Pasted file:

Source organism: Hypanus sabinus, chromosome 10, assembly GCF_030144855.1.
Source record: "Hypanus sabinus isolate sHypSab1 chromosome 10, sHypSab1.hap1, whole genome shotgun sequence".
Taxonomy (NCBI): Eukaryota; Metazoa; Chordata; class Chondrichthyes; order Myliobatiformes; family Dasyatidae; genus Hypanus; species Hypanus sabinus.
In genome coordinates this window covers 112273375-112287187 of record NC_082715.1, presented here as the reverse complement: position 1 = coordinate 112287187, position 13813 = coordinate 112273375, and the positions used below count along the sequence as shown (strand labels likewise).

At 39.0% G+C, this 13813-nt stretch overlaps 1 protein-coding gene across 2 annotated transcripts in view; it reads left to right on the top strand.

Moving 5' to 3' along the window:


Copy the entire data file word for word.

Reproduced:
Source organism: Hypanus sabinus, chromosome 10, assembly GCF_030144855.1.
Source record: "Hypanus sabinus isolate sHypSab1 chromosome 10, sHypSab1.hap1, whole genome shotgun sequence".
Taxonomy (NCBI): Eukaryota; Metazoa; Chordata; class Chondrichthyes; order Myliobatiformes; family Dasyatidae; genus Hypanus; species Hypanus sabinus.
In genome coordinates this window covers 112273375-112287187 of record NC_082715.1, presented here as the reverse complement: position 1 = coordinate 112287187, position 13813 = coordinate 112273375, and the positions used below count along the sequence as shown (strand labels likewise).

At 39.0% G+C, this 13813-nt stretch overlaps 1 protein-coding gene across 2 annotated transcripts in view; it reads left to right on the top strand.

Moving 5' to 3' along the window: